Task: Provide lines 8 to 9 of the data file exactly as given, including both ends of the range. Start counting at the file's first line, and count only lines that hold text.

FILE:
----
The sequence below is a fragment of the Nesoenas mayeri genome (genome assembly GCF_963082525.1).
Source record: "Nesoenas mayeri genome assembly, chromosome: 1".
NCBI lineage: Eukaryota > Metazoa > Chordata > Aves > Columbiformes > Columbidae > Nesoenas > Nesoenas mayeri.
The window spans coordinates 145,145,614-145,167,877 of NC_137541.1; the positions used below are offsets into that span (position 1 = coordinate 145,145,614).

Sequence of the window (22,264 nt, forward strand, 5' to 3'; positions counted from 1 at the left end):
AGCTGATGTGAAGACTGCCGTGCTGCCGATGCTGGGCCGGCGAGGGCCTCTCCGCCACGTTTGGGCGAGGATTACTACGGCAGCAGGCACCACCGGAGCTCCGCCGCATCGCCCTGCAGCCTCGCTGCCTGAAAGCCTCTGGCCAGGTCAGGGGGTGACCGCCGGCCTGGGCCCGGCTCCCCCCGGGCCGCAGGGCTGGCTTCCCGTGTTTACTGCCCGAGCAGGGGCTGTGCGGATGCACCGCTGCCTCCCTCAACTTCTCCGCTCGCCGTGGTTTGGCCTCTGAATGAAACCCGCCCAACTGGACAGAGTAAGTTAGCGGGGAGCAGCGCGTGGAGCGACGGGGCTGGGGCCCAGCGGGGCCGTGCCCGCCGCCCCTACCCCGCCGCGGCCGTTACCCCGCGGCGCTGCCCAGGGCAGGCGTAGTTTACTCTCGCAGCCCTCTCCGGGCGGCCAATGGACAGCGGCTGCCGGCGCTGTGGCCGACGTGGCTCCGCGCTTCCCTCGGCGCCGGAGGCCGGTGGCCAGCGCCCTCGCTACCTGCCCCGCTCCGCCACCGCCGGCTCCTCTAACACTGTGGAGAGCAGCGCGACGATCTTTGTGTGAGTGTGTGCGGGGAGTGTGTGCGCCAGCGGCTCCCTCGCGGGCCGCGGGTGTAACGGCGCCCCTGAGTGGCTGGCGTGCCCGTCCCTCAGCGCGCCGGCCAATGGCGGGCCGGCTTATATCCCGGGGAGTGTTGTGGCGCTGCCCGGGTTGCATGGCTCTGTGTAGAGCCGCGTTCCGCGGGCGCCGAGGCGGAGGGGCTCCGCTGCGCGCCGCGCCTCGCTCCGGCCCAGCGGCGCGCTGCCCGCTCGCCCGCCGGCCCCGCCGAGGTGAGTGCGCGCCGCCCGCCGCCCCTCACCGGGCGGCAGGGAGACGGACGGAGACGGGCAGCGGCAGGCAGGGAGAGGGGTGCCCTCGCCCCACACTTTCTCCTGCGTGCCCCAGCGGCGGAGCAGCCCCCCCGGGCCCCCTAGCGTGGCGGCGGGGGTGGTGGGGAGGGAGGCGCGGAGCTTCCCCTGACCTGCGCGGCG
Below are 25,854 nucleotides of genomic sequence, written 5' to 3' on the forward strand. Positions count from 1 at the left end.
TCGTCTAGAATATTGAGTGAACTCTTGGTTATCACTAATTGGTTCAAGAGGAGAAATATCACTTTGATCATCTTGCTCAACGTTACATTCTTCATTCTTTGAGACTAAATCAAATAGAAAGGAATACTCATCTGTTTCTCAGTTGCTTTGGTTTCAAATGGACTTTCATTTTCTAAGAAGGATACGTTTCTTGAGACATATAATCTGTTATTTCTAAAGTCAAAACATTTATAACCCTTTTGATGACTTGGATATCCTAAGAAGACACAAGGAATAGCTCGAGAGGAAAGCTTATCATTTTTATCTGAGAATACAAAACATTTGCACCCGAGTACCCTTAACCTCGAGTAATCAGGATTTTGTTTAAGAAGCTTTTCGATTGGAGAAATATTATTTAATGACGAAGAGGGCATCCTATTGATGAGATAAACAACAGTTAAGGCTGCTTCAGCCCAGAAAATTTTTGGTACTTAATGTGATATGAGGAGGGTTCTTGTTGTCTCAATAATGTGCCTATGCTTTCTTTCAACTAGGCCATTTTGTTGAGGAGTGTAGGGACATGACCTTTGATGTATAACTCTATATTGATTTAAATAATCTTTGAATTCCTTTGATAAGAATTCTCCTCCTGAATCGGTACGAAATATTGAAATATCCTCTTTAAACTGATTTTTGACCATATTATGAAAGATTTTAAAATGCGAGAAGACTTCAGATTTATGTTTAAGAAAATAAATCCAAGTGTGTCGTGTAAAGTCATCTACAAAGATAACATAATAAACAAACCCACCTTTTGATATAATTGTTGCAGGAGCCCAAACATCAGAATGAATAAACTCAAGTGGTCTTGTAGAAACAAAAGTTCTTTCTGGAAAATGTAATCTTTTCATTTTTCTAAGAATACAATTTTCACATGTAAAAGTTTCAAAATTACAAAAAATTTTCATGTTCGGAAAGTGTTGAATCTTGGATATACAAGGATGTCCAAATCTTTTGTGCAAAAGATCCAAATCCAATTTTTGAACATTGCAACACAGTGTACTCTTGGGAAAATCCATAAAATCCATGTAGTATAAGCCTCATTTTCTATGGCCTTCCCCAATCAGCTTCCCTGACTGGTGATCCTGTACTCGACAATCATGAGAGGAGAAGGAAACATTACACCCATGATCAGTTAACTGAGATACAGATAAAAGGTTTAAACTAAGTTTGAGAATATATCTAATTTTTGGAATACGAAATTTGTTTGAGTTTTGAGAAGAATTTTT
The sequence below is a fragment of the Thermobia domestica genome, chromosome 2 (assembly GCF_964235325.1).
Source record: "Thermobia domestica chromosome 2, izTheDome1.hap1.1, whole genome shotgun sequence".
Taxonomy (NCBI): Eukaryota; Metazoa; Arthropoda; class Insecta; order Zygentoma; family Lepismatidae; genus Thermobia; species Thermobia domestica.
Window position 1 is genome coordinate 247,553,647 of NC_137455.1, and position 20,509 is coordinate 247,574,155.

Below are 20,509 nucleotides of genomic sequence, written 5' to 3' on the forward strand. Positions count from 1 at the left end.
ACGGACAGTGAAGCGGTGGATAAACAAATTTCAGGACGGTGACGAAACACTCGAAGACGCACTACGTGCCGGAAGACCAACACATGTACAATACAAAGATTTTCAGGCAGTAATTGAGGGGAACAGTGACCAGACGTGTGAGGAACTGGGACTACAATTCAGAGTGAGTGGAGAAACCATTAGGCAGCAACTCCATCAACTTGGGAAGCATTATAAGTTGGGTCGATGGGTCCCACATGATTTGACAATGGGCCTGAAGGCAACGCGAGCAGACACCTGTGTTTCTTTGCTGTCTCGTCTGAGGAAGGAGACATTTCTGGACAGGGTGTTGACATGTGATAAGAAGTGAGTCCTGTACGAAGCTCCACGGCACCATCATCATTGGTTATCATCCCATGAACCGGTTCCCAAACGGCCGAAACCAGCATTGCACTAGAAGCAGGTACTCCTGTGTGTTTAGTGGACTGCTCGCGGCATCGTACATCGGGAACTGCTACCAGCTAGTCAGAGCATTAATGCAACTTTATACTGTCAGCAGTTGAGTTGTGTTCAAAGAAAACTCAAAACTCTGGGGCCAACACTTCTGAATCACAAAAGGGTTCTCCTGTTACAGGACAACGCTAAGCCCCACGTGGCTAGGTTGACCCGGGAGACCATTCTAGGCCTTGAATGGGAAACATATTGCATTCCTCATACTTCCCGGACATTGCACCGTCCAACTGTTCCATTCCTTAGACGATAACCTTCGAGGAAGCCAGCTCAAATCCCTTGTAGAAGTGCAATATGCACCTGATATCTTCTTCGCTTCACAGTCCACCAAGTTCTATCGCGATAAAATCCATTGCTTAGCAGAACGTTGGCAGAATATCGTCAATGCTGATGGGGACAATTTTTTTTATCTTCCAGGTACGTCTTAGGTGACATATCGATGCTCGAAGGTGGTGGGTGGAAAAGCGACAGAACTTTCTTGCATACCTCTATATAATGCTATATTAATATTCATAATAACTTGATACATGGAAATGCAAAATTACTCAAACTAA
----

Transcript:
TCGTCTAGAATATTGAGTGAACTCTTGGTTATCACTAATTGGTTCAAGAGGAGAAATATCACTTTGATCATCTTGCTCAACGTTACATTCTTCATTCTTTGAGACTAAATCAAATAGAAAGGAATACTCATCTGTTTCTCAGTTGCTTTGGTTTCAAATGGACTTTCATTTTCTAAGAAGGATACGTTTCTTGAGACATATAATCTGTTATTTCTAAAGTCAAAACATTTATAACCCTTTTGATGACTTGGATATCCTAAGAAGACACAAGGAATAGCTCGAGAGGAAAGCTTATCATTTTTATCTGAGAATACAAAACATTTGCACCCGAGTACCCTTAACCTCGAGTAATCAGGATTTTGTTTAAGAAGCTTTTCGATTGGAGAAATATTATTTAATGACGAAGAGGGCATCCTATTGATGAGATAAACAACAGTTAAGGCTGCTTCAGCCCAGAAAATTTTTGGTACTTAATGTGATATGAGGAGGGTTCTTGTTGTCTCAATAATGTGCCTATGCTTTCTTTCAACTAGGCCATTTTGTTGAGGAGTGTAGGGACATGACCTTTGATGTATAACTCTATATTGATTTAAATAATCTTTGAATTCCTTTGATAAGAATTCTCCTCCTGAATCGGTACGAAATATTGAAATATCCTCTTTAAACTGATTTTTGACCATATTATGAAAGATTTTAAAATGCGAGAAGACTTCAGATTTATGTTTAAGAAAATAAATCCAAGTGTGTCGTGTAAAGTCATCTACAAAGATAACATAATAAACAAACCCACCTTTTGATATAATTGTTGCAGGAGCCCAAACATCAGAATGAATAAACTCAAGTGGTCTTGTAGAAACAAAAGTTCTTTCTGGAAAATGTAATCTTTTCATTTTTCTAAGAATACAATTTTCACATGTAAAAGTTTCAAAATTACAAAAAATTTTCATGTTCGGAAAGTGTTGAATCTTGGATATACAAGGATGTCCAAATCTTTTGTGCAAAAGATCCAAATCCAATTTTTGAACATTGCAACACAGTGTACTCTTGGGAAAATCCATAAAATCCATGTAGTATAAGCCTCATTTTCTATGGCCTTCCCCAATCAGCTTCCCTGACTGGTGATCCTGTACTCGACAATCATGAGAGGAGAAGGAAACATTACACCCATGATCAGTTAACTGAGATACAGATAAAAGGTTTAAACTAAGTTTGAGAATATATCTAATTTTTGGAATACGAAATTTGTTTGAGTTTTGAGAAGAATTTTT
The sequence below is a fragment of the Thermobia domestica genome, chromosome 2 (assembly GCF_964235325.1).